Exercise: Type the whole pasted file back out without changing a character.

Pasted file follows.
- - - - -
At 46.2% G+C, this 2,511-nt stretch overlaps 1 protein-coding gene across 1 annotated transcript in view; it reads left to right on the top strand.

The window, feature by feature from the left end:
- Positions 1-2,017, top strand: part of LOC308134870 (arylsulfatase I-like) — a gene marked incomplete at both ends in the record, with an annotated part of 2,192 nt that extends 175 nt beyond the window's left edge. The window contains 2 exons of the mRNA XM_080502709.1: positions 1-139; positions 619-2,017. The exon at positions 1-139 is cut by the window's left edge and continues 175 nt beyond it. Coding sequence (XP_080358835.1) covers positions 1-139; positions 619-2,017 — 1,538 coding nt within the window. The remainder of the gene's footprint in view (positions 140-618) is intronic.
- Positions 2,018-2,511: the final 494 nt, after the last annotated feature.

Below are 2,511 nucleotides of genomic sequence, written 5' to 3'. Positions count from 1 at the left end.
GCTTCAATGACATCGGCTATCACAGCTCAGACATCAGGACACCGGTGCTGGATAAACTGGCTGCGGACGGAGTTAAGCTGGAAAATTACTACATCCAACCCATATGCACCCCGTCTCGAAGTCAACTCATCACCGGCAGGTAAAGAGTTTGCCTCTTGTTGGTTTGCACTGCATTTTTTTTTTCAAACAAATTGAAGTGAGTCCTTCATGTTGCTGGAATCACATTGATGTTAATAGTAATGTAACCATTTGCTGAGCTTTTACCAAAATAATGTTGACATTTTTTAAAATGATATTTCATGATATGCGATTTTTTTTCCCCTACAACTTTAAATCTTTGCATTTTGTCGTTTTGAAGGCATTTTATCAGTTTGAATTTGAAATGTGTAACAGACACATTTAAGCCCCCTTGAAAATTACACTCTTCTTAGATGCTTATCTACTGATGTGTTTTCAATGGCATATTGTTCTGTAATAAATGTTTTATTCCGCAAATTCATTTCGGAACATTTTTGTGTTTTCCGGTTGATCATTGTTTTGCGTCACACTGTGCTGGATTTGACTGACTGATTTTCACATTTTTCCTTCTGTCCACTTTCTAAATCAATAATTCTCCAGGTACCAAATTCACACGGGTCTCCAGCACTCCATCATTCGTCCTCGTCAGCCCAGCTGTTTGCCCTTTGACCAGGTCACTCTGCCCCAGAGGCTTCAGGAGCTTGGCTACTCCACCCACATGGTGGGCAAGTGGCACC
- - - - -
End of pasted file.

At 46.2% G+C, this 2,511-nt stretch overlaps 1 protein-coding gene across 1 annotated transcript in view; it reads left to right on the top strand.

The window, feature by feature from the left end:
- Positions 1-2,017, top strand: part of LOC308134870 (arylsulfatase I-like) — a gene marked incomplete at both ends in the record, with an annotated part of 2,192 nt that extends 175 nt beyond the window's left edge. The window contains 2 exons of the mRNA XM_080502709.1: positions 1-139; positions 619-2,017. The exon at positions 1-139 is cut by the window's left edge and continues 175 nt beyond it. Coding sequence (XP_080358835.1) covers positions 1-139; positions 619-2,017 — 1,538 coding nt within the window. The remainder of the gene's footprint in view (positions 140-618) is intronic.
- Positions 2,018-2,511: the final 494 nt, after the last annotated feature.

Below are 2,511 nucleotides of genomic sequence, written 5' to 3'. Positions count from 1 at the left end.
GCTTCAATGACATCGGCTATCACAGCTCAGACATCAGGACACCGGTGCTGGATAAACTGGCTGCGGACGGAGTTAAGCTGGAAAATTACTACATCCAACCCATATGCACCCCGTCTCGAAGTCAACTCATCACCGGCAGGTAAAGAGTTTGCCTCTTGTTGGTTTGCACTGCATTTTTTTTTTCAAACAAATTGAAGTGAGTCCTTCATGTTGCTGGAATCACATTGATGTTAATAGTAATGTAACCATTTGCTGAGCTTTTACCAAAATAATGTTGACATTTTTTAAAATGATATTTCATGATATGCGATTTTTTTTCCCCTACAACTTTAAATCTTTGCATTTTGTCGTTTTGAAGGCATTTTATCAGTTTGAATTTGAAATGTGTAACAGACACATTTAAGCCCCCTTGAAAATTACACTCTTCTTAGATGCTTATCTACTGATGTGTTTTCAATGGCATATTGTTCTGTAATAAATGTTTTATTCCGCAAATTCATTTCGGAACATTTTTGTGTTTTCCGGTTGATCATTGTTTTGCGTCACACTGTGCTGGATTTGACTGACTGATTTTCACATTTTTCCTTCTGTCCACTTTCTAAATCAATAATTCTCCAGGTACCAAATTCACACGGGTCTCCAGCACTCCATCATTCGTCCTCGTCAGCCCAGCTGTTTGCCCTTTGACCAGGTCACTCTGCCCCAGAGGCTTCAGGAGCTTGGCTACTCCACCCACATGGTGGGCAAGTGGCACC